IARPA in the News

IARPA Throws Down an AI Challenge for Spy Satellite Images

The Intelligence Advanced Research Projects Activity (IARPA) is upping the ante in automated analysis of satellite images, offering $100,000 in prizes in a competition designed to spawn breakthroughs in imagery analysis.

 

Foreign Policy

In the James Bond films, “Q” was the agent in charge of the British intelligence service’s secretive research division where scientists invented spy gadgets, such as cyanide cigarettes and ski pole guns. Jason Matheny is something of a real-life, modern-day Q — a scientist to the spies. But instead of developing poison fountain pens, his purview covers complex research topics including quantum computing, biological weapons, nuclear proliferation, and neuroscience. Matheny is the head of the Intelligence Advanced Research Projects Activity (IARPA), a U.S. government agency formed in 2006 that funds the development of predictive technology in order to ward off impending global crises and conflicts, as well as highlight potential opportunities where the United States could gain an intelligence edge on its competitors.

American Security Today

A Raytheon BBN Technologies-led team is developing prototype cryogenic memory arrays and a scalable control architecture under an award from the Intelligence Advanced Research Projects Activity (IARPA) Cryogenic Computing Complexity (C3) program.

 

Johns Hopkins APL

Researchers from the Johns Hopkins University Applied Physics Laboratory (APL) partnered with Johns Hopkins University students this summer on a pilot program called CIRCUIT (Connectomics Institute for Reconstructing Cortex: Understanding Intelligence Together). The ten-week summer internship program combined a sponsored research opportunity to map the brain to nanoscale resolution, intensive training, and mentor support. CIRCUIT undergraduate students from a variety of academic backgrounds collaborated to help proofread brain maps that were generated through the Intelligence Advanced Research Projects Activity (IARPA) Machine Intelligence from Cortical Networks (MICrONS) program.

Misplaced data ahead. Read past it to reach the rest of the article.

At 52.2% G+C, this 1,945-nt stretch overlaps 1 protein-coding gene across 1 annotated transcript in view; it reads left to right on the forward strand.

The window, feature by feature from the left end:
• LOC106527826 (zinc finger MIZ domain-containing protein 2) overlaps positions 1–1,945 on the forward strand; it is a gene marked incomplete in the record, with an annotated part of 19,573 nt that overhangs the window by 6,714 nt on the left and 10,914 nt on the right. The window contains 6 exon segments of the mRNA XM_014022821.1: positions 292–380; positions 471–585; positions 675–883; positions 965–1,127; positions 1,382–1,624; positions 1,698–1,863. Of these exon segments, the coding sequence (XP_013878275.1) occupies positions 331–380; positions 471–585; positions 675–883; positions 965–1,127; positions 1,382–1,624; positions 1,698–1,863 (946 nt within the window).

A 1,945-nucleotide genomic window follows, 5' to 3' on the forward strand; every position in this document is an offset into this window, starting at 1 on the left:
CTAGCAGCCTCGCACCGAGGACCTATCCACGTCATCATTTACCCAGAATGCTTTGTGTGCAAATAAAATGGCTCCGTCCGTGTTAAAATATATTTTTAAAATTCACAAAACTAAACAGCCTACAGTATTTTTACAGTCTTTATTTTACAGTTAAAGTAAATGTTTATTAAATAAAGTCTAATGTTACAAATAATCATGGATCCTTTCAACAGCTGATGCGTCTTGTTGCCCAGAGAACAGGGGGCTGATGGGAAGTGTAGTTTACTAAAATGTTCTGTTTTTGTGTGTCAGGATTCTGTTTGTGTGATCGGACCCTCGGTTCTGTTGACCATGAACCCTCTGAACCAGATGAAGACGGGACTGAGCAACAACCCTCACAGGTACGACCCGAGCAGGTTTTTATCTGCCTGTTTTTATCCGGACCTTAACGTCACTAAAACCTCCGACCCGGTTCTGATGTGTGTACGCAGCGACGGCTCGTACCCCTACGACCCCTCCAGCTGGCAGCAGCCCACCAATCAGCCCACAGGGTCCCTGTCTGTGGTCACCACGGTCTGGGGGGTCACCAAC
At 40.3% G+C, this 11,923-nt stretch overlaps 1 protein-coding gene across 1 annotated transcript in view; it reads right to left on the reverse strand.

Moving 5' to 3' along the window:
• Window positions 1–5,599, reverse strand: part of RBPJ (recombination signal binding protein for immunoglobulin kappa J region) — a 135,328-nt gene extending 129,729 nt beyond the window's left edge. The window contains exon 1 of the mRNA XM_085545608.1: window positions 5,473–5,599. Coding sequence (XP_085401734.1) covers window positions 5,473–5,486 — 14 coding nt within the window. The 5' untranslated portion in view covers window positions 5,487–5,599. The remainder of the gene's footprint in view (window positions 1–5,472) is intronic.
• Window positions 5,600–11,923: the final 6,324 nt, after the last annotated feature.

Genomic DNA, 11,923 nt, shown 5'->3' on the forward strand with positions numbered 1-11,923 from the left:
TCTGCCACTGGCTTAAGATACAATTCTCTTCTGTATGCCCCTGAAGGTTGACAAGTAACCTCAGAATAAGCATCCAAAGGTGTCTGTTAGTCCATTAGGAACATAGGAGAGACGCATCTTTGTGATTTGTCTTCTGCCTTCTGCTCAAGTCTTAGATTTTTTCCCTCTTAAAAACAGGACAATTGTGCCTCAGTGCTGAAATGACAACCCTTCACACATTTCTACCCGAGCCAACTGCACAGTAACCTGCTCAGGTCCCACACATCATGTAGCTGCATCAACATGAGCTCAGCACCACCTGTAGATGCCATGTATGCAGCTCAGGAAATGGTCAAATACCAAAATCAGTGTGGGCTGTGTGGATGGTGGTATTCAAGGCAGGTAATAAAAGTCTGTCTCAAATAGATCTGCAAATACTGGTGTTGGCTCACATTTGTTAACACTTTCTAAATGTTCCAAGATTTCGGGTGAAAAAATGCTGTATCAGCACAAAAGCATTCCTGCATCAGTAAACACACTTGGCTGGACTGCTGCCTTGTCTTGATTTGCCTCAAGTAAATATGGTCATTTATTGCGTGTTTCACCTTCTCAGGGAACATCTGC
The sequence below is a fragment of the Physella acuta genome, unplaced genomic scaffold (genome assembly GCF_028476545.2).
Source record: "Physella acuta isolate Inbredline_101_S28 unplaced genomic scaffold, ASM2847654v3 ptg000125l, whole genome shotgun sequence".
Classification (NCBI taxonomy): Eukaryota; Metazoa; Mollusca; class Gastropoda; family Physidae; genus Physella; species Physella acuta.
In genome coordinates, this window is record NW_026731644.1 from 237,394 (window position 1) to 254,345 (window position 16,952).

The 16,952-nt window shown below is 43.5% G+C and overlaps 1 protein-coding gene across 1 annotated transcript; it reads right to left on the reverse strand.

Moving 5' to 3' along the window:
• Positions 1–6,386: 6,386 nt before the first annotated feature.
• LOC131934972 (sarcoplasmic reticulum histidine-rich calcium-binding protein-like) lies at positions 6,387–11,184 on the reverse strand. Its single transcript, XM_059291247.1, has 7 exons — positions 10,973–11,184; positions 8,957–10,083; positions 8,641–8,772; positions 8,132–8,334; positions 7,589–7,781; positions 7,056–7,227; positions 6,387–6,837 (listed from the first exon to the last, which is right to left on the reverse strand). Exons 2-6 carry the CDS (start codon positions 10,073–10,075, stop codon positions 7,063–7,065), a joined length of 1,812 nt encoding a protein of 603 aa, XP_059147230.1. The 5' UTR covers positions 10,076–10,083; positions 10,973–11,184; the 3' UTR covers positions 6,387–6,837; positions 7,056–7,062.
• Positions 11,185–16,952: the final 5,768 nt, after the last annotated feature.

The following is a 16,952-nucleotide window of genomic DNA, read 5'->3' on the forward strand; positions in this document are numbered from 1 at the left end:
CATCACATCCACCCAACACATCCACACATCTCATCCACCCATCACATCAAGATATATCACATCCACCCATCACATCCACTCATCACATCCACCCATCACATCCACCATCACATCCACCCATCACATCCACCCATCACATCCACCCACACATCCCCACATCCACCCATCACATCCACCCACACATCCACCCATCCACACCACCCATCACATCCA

The Cipher Brief

The U.S. intelligence community has long considered its mission as the gatherer of secrets. But sometimes insights are hiding in plain sight among tweets, blog posts, online videos, newspaper articles, academic journals and public records. Leveraging such open source information can greatly enhance our understanding of the world and critical events with national security implications. The Cipher Brief’s Levi Maxey spoke with Jason Matheny, the director of Intelligence Advanced Research Projects Activity (IARPA), the U.S. intelligence community’s over-the-horizon research and development wing, about the value the intelligence community places on open source data.

IEEE Spectrum

Spy satellites and their commercial cousins orbit Earth like a swarm of space paparazzi, capturing tens of terabytes of images every day. ... The data is provided by the U.S. Intelligence Advanced Research Projects Activity (IARPA). The 10 finalists will see their AI algorithms scored against a hidden data set of satellite imagery when the challenge closes at the end of December.

GCN

For all the news coverage of facial recognition technology, it's currently just not that good. “Traditionally, face recognition software has worked very well on what I would call highly controlled photos,” said Chris Boehnen, a program manager with the Intelligence Advanced Research Projects Activity. Those would include pictures where the subject is looking at the camera and where there is good lighting, like a drivers license, visa or mugshot picture.